TEXT OF INTERVIEW
Kai Ryssdal: There are all kinds of reasons why one might be successful in life and work, or less than completely successful. Drive, intelligence, economic opportunity. Also, in some cases, how tall you are. Height can play a big part in whether the chips fall in your favor or not. Arianne Cohen explores than notion in her new book called, "The Tall Book: A Celebration of Life from on High." Arianne, welcome to the program.
ARIANNE COHEN: Thank you.
Ryssdal: Is there a textbook definition of what it means to be tall? I mean, people look at me, and you know, I'm 6'1" and people say, wow, you're tall. And I'm like, yeah, well, you know, sometimes.
COHEN: Generally you're tall if you're in the top 20th percentile. Although, you're tall if you're taller than the people around you. I mean, it's relative.
Ryssdal: Where did this book come from? What happened to you to write this book?
COHEN: My entire life I have been super tall. And there was no book about it. And I really wanted to understand it, and sort of make a book that was a kinda fun, foundational knowledge for tall people. This being said, what ended up happening, it's sorta a book about success. And kinda how to succeed, and how you can kinda trace when people are succeeding and when they're not.
Ryssdal: And there is this sort of thought out there that tall people generally have it easier. You guys, you make more money, you are more successful, you're regarded as rich and handsome and all that stuff.
COHEN: The truth is, tall people do make more money. They make $789 more per inch per year. They live a little bit longer. And there's a really minor, mild IQ bust. But that's it. They're not nicer. They're not prettier. They're not anything else. But they've sort of gotten a halo in society at this point.
Ryssdal: But $789 per inch per year. I mean, you know, that could add up to a couple of thousand dollars.
COHEN: It absolutely does. And it's kinda of a funny joke on an individual basis. But if you look at society, that's $170 billion of income moving from the shortest quartile to the tallest quartile every year, which is huge. I mean, that's almost Empire Building. But what it also means is that tall people are a hugely undervalued market group. We do a lot of one-size-fits-all products. And it's something that I think every consumer company should be looking at because tall people . . . I mean, not only are they successful, they have a lot of money, and they're not a well-served group.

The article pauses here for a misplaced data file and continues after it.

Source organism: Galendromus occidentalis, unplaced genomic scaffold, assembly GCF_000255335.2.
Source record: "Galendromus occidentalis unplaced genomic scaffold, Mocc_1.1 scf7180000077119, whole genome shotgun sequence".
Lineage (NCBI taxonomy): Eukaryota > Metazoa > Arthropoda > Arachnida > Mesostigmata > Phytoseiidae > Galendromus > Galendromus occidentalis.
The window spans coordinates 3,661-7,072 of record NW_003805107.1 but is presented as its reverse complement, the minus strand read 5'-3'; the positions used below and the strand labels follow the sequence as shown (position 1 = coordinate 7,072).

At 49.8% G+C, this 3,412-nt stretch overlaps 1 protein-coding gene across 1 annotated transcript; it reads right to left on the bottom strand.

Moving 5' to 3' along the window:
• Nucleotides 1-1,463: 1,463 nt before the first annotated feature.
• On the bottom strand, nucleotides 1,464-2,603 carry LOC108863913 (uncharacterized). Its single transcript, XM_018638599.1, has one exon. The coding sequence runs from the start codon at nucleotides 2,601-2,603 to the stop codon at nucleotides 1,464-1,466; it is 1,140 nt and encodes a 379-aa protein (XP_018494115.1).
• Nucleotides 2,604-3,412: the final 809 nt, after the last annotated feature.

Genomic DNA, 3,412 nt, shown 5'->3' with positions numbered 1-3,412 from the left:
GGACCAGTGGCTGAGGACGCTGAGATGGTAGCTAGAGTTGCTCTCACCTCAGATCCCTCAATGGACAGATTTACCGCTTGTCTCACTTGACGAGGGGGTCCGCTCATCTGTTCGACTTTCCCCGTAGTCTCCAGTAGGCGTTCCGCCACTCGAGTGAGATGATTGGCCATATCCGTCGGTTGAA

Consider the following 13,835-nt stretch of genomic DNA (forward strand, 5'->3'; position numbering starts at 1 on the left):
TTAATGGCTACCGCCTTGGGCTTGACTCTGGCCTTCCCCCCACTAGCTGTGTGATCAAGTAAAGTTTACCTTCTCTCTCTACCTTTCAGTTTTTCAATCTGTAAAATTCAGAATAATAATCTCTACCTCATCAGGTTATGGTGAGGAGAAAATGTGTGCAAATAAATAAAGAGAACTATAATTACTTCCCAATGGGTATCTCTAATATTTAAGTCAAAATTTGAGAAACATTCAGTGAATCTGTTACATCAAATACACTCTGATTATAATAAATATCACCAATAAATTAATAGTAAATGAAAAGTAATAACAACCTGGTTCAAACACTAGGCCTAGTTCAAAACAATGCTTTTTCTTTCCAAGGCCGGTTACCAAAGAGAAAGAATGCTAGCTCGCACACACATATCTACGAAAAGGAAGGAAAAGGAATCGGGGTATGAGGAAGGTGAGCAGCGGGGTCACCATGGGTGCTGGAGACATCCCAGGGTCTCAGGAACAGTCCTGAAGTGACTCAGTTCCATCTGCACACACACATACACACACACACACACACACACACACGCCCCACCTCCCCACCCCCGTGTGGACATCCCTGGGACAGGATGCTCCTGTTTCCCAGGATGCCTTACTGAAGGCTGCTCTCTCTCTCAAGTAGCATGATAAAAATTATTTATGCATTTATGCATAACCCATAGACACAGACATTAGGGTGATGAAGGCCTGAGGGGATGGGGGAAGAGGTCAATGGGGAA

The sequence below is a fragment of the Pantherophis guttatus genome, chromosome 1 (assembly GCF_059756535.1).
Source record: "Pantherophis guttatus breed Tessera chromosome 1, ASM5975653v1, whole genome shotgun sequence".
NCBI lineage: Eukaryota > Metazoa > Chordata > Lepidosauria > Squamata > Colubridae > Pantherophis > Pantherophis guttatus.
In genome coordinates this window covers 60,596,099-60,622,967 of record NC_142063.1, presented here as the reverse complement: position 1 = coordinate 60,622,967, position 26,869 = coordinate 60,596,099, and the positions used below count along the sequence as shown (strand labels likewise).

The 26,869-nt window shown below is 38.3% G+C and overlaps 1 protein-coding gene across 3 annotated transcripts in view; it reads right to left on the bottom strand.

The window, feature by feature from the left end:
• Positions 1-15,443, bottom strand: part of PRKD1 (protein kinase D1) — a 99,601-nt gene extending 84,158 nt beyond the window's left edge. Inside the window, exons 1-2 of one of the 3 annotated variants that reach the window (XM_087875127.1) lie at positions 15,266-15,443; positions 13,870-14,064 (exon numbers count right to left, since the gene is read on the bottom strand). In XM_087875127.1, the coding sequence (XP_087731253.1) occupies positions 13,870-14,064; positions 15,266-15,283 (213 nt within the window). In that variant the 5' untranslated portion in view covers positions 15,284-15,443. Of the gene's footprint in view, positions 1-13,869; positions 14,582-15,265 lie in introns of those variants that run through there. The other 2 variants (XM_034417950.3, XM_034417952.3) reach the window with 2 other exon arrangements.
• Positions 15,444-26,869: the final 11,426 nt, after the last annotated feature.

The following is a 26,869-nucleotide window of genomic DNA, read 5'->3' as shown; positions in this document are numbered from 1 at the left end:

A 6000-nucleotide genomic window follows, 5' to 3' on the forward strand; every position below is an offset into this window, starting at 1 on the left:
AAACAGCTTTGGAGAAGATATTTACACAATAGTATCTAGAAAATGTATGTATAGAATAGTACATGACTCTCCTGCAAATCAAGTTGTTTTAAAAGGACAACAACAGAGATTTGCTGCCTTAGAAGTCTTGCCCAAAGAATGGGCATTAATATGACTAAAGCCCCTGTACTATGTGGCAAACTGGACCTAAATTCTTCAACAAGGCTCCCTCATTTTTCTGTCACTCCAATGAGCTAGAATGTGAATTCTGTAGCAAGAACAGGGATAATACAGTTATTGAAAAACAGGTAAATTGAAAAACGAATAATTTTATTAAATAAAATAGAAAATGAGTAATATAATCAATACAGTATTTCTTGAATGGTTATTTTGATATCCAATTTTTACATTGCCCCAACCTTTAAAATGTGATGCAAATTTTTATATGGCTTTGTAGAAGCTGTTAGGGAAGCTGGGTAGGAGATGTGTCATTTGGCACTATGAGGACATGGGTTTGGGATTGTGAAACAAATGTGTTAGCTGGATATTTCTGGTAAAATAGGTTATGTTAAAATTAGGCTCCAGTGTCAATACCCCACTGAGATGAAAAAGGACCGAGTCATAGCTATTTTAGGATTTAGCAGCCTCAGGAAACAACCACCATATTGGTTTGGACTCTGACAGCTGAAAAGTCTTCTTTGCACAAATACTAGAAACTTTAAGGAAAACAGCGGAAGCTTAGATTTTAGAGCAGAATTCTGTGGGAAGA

Ryssdal: You know what I'm thinking now, though? I'm thinking we need to tax you guys more, right?
COHEN: You know, some Harvard guys thought this too, Kai. You're right on the same page as the smartest economists in the country. Two guys named Gregory Mankiw and Matthew Weinzierl, they're Harvard economists. They wrote a paper a couple of years ago, saying that tall people should be taxed more. And the reason is economists think that our tax system is making up for the inability to tax talent and ability. So economists are always kind of seduced by the idea that, Wow, tall people consistently make more money, so we should tax them. I find this kind of offensive as a tall person. Luckily, I think that a lot of Congress does too. Congress is filled with 6-footers. In fact, over half of our senators are 6 foot or above.
Ryssdal: Are there things that people who don't necessarily have the advantage of height can do to sort of, well, not pretend, but make up for it in a way, and sort of have that bearing and command in meetings and in the workplace.
COHEN: Absolutely. The number one thing that people need to do is act like a leader. Tall people tend to act like a leader from a very young age because other children relate to them like a slightly older peer. So they're just always the leader from, you know, age 6 on. And in the workplace, when you're automatically acting as a leader, that's really important when it comes time for promotion and the bosses are looking around at who can take control. It's the guy who has already been taking control.
Ryssdal: When you are in a room, obviously, you know people walk in, they look at you, and they think to themselves, if they don't say it aloud, they think, wow, she's really tall. Do you look down at the rest of us and say, Wow, they're all really average sized?
COHEN: No, I look down and them and say please don't tell me that I'm tall. Please. There's three questions that tall people are constantly asked. It's, How tall are you? How tall are your parents? And do you play basketball? And I think that a good rule of thumb is that compliments are always welcome, but please don't ask me how tall I am.
Ryssdal: The book by Arianne Cohen is called "The Tall Book." She's 6'3", by the way. Thanks a lot for your time.
COHEN: Thank you very much.